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Breakthrough Listen to search for intelligent life around Tabby's star

Xinhua, October 28, 2016 Adjust font size:

The Breakthrough Listen project at the University of California, Berkeley, is using the Green Bank radio telescope to see if it can detect any signals from intelligent extraterrestrials.

The focus, according to UC Berkeley, is Tabby's star, or KIC 8462852, named after Tabetha Boyajian, the assistant professor of physics and astronomy at Louisiana State University, which has provoked speculation over the past year that it hosts a highly advanced civilization capable of building orbiting megastructures to capture the star's energy.

Breakthrough Listen, created last year with 100 million U.S. dollars in funding over 10 years from the Breakthrough Prize Foundation and its founder, internet investor Yuri Milner, has the most powerful SETI, short for Search for Extraterrestrial Intelligence, equipment on the planet, and access to the largest telescopes on the planet, noted Andrew Siemion, director of the Berkeley SETI Research Center and co-director of Breakthrough Listen.

"We can look at it with greater sensitivity and for a wider range of signal types than any other experiment in the world," Siemion was quoted as saying.

First reported in September 2015 by Boyajian, then a postdoc at Yale University, Tabby's star had been flagged by citizen scientists because of its unusual pattern of dimming. These volunteers were looking at stars as part of the internet project Planet Hunters, which allows the public to search for planets around other stars in data taken by Kepler spacecraft, a project of the U.S. Natioanl Aeronautics and Space Administration (NASA), which has been monitoring 150,000 stars for regular dimming that might indicate a planet had passed in front of it.

While most such dimming by transiting planets is brief, regular and blocks just 1 or 2 percent of the light of the star, Tabby's star dims for days at a time, by as much as 22 percent, and at irregular intervals. Boyajian speculated in her 2015 paper that the irregular dimming might be explained by a swarm of comets breaking up as it approached the star, subsequent observations show the star, about 1,500 light-years from Earth in the constellation Cygnus, is far more irregular than a comet swarm would produce. In fact, it seems to have been dimming at a steady rate for the past century.

Speculation arose that the dimming was caused by a Dyson structure: a massive orbiting array of solar collectors that physicist Freeman Dyson once proposed would be a natural thing for a civilization to build. Theoretically, such a structure could surround the star and capture nearly all the star's energy.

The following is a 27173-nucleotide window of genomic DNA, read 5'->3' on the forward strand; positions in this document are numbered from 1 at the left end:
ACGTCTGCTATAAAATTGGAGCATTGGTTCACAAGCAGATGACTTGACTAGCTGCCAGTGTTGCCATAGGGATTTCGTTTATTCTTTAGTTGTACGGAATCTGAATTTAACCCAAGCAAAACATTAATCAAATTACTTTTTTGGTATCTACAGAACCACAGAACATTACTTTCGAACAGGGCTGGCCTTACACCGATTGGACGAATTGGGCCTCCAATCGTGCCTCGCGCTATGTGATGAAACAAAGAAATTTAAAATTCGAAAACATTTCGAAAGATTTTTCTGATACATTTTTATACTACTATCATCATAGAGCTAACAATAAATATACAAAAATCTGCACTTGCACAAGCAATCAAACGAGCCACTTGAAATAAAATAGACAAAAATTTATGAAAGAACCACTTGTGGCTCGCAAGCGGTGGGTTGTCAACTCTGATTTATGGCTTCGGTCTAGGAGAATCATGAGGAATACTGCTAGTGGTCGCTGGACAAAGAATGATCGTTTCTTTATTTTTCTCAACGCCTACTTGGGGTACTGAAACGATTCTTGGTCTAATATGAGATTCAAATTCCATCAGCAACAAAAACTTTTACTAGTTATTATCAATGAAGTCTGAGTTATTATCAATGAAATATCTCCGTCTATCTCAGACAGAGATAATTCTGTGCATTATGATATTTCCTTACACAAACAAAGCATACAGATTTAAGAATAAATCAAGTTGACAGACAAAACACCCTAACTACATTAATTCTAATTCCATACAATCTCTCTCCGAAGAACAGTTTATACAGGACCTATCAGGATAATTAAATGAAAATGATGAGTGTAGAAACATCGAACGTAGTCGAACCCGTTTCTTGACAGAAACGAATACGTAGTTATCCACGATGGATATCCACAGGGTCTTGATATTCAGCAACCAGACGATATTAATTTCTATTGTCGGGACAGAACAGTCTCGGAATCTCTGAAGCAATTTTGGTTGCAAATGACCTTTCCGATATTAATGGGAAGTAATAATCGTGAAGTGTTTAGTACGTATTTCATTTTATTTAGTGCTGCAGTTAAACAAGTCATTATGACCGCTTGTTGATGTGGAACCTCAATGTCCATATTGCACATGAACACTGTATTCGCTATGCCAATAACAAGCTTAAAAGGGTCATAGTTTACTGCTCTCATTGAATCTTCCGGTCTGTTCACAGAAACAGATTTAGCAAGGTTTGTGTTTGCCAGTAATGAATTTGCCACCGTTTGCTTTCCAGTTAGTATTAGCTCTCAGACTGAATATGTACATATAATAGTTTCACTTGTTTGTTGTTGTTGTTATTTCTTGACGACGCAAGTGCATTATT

"I don't think it's very likely - a one in a billion chance or something like that - but nevertheless, we're going to check it out," said Dan Werthimer, chief scientist at Berkeley SETI. "But I think that ET, if it's ever discovered, it might be something like that. It'll be some bizarre thing that somebody finds by accident ... that nobody expected, and then we look more carefully and we say, 'Hey, that's a civilization.'"

While Siemion and his colleagues are skeptical that the star's unique behavior is a sign of an advanced civilization, he and Boyajian and UC Berkeley visiting astronomer Jason Wright are traveling to the Green Bank Observatory in rural West Virginia to start the observations, and expect to gather around 1 petabyte of data over hundreds of millions of individual radio channels.

The observations are scheduled for eight hours per night for three nights over the next two months, starting Wednesday evening, Oct. 26. And the results of their observations will not be known for more than a month, because of the data analysis required to pick out patterns in the radio emissions.

"The Green Bank Telescope is the largest fully steerable radio telescope on the planet, and it's the largest, most sensitive telescope that's capable of looking at Tabby's star given its position in the sky," Siemion said. "We've deployed a fantastic new SETI instrument that connects to that telescope, that can look at many gigahertz of bandwidth simultaneously and many, many billions of different radio channels all at the same time so we can explore the radio spectrum very, very quickly." Endit